Make a DIY Electric Lighter with Just a Few Parts
Have you lost your lighter again? Or perhaps it cracked and leaked butane in your bag? Perhaps it’s time to get one a little bigger and safer. I would advise this because you can have a lighter that doesn’t require any flammable liquid.
And you can make it yourself.
Much like the cigarette lighters in your car, you can make your very own electrical lighter with just a few tools. In most homes you don’t even need to make a trip to the hardware store.
You start off with two AA batteries. They will be your power source. You need two because you need enough power to create some heat.
I’m going to show you how to make an electric lighter as sturdy as possible so you can use it anywhere. So glue the batteries together side by side.
Next confiscate a 9V battery from one of your home appliances. I hope no one wants this back, because we’re going to take it apart.
Sounds like fun? It is!
A battery’s exterior is mostly for safety. You can remove the plastic with pliers. Now keep on unwrapping the battery. Underneath its metal cap, you’ll find some cardboard with thin metal inside. That’s what you’re after.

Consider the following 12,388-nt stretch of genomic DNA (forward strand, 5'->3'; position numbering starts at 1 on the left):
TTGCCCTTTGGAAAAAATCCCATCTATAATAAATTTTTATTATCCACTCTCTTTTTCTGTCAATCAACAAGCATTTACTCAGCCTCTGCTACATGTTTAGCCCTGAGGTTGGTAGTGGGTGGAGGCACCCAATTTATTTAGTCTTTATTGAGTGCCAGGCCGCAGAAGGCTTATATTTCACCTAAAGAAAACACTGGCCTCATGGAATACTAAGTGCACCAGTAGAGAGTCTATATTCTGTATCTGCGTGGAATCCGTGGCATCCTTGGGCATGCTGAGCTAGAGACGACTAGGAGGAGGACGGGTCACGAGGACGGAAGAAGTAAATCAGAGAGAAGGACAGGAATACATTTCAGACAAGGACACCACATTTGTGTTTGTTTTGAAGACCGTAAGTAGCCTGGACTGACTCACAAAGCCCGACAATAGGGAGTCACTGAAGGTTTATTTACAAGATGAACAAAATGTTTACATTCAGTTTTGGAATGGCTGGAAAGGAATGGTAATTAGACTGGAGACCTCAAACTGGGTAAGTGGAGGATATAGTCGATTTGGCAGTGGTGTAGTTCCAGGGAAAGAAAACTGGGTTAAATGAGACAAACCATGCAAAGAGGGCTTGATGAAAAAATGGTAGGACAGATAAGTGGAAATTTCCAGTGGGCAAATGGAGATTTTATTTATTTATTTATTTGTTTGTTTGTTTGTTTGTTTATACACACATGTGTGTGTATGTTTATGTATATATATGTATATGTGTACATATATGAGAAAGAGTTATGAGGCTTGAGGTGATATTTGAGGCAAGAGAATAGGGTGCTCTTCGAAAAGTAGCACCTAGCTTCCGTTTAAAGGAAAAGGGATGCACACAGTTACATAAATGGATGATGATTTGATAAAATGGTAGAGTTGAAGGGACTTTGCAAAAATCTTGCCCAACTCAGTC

Cut it into strips long enough to reach from one AA battery’s metal cap to the other.
How are your soldering skills? Neatly solder one strip to the tops and another to the bottoms of the AA batteries. Don’t create clumps of soldering residue that will bother you during the rest of your project.
Had an ice-cream lately? Good. Take its wooden popsicle stick, make holes on the ends and push two screws through; one on each side.
The one thing you may have to buy for your DIY electric lighter is Nichrome wire. But you only need a 20cm piece. Perhaps your neighbor has some?
Loop it around a narrow tube so there are a few spirals in the middle of the wire. Now connect the two screws’ ends with this wire.
Can you see it coming together? If you had science at school it’s starting to come back to you, right?
Somehow the battery power has to reach the wire—called a filament—to create a circuit. You do this with normal wire that runs between the batteries and screws. Once again your soldering skills are tested. You’re working on small components so take your time.
But hold on. You don’t want your homemade lighter’s circuit to be closed 24/7, right? Add a small switch—available in most hobby or hardware stores—so you can control the current without loosening wires. And glue everything together so there’s no tension on the wires.
Essentially, the device uses a length of metal filament to act as a resistor in the circuit. The metal heats up as a result of the current flowing through it, allowing you to instantly light materials on fire.
Yes, the DIY electric lighter you just built can set things alight!
Ready to impress your friends and make your life a little bit simpler? That’s what science is for, isn’t it?